The murder of three young boys caused outrage across Northern Ireland and was condemned by several Protestants. The sectarian violence soon withered away, though scores of protestors remained entrenched at Drumcree.
The implementation of the Good Friday Agreement was also marred by Republican violence. The Provisional IRA’s July 1997 ceasefire cleared the way for peace talks – but it also outraged militant Republicans seeking to continue the armed struggle.
Formed after the 1994 ceasefire, the Continuity IRA reactivated and launched a series of attacks through 1998.
An even more deadly group formed in November 1997 as a Provisional IRA splinter group. The Real IRA began its operations in January 1998. Led by former IRA quartermaster Michael McKevitt, the Real IRA attacked security forces, government buildings and commercial targets, usually with car bombs or mortars.
In August 1998, Real IRA operatives detonated a large car bomb in downtown Omagh, County Tyrone. As with similar Real IRA attacks, detonation was preceded by telephone warnings – but these warnings were imprecise and confused, resulting in police herding civilians towards the bomb rather than away from it. The blast killed 29 people, making it the deadliest single terrorist incident of the Troubles.
Despite widespread grief and outrage at the killings in Omagh, the Good Friday Agreement held firm and the peace process continued.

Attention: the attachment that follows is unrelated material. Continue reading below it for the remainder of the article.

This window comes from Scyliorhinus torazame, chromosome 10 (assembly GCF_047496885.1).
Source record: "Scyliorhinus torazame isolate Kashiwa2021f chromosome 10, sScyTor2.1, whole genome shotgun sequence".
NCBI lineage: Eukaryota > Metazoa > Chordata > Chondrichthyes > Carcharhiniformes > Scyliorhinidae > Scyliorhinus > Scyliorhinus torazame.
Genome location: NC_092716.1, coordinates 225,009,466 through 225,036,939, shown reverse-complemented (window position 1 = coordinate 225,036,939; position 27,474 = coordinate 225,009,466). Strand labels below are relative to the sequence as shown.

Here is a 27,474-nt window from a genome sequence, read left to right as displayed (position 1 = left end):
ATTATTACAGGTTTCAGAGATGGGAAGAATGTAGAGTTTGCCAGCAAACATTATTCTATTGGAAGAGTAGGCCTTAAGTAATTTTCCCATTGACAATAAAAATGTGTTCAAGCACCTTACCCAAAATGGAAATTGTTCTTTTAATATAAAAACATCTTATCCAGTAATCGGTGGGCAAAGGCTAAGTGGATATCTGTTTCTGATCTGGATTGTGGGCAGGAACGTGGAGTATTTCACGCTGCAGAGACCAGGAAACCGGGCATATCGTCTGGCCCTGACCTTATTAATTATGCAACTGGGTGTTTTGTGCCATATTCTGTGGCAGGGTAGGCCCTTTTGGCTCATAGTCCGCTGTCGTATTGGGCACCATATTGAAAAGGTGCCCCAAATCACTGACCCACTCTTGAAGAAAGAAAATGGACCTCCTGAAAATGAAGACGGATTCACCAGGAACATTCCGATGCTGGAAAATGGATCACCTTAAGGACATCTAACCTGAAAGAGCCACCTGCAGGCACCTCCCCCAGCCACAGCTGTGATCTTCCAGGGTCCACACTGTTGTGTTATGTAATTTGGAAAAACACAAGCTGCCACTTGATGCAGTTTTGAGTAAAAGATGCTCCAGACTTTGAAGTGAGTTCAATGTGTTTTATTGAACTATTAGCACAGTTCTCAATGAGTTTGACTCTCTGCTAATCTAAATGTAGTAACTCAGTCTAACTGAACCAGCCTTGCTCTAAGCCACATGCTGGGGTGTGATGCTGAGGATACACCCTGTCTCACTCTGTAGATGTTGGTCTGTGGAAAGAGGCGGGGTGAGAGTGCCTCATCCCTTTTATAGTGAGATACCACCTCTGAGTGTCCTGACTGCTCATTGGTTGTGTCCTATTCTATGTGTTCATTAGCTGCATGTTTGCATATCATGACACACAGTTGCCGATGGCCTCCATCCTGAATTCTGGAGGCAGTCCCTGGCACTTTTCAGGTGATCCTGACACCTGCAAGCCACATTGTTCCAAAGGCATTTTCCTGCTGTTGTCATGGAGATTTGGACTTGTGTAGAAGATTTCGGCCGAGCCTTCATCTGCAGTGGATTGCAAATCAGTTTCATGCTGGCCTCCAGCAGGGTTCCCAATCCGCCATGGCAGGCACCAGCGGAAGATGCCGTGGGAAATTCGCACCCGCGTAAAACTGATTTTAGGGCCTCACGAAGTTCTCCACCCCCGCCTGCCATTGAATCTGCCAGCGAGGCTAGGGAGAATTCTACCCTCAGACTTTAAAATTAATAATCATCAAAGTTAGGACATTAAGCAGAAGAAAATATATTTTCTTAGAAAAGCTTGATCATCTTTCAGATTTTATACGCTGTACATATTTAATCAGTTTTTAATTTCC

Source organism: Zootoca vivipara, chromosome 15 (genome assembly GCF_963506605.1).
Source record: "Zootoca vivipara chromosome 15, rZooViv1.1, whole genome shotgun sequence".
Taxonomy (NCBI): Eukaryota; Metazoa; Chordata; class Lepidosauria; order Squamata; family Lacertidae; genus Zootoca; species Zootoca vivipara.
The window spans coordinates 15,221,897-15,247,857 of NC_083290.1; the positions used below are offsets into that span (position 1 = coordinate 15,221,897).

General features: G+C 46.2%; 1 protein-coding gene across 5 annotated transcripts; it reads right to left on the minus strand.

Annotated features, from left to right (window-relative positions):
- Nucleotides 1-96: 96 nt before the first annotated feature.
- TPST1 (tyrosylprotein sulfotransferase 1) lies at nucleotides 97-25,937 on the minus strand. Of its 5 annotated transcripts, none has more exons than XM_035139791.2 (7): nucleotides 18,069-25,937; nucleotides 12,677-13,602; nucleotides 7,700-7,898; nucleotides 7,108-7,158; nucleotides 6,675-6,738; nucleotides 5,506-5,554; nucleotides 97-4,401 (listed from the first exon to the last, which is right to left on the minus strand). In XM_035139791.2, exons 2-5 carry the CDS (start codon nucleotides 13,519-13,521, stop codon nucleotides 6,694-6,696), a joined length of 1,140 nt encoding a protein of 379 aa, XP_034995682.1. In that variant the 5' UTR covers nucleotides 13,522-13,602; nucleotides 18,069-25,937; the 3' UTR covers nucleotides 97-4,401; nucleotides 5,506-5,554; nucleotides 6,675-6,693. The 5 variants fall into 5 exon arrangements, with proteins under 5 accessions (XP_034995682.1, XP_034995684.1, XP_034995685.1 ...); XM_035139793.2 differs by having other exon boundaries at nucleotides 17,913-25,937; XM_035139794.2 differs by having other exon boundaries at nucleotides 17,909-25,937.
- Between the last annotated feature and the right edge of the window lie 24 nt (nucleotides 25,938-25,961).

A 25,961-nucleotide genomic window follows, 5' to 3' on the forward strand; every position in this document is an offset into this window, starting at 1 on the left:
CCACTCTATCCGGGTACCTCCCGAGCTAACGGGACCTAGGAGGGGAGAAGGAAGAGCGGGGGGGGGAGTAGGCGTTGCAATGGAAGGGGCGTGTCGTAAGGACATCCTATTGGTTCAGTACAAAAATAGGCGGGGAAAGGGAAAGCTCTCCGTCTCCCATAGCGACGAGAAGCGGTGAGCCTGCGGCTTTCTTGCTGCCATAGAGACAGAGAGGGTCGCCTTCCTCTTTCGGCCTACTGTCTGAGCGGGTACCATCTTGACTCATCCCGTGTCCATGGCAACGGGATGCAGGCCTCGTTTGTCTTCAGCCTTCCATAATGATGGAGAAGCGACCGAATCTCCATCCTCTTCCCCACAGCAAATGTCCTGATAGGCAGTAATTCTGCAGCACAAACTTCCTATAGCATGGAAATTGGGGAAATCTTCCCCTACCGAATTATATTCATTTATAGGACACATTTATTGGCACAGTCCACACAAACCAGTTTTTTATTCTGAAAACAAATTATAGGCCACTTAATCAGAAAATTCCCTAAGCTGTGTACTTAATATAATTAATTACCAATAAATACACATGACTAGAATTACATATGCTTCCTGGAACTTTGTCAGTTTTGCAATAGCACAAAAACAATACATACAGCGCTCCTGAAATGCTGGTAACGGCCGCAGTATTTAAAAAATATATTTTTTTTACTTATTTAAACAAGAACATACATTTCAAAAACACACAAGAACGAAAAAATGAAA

Stalemate to devolution
The terms of the Belfast Agreement required the Northern Ireland Assembly to devise a means for forming an Executive that was acceptable to all parties. Britain would defer devolution and maintain Direct Rule until this was achieved.
The Assembly met through 1998 and early 1999 but failed to reach agreement on the composition of the Executive. The main stumbling block was decommissioning of arms. Unionists refused to share the ministry with Sinn Fein until the IRA had laid down their weapons. Negotiations were also frustrated by disagreements over prisoner releases and occasional paramilitary attacks. Tony Blair set the Assembly two deadlines – April 2nd and June 30th 1999 – for forming an executive but no agreement was reached by either date.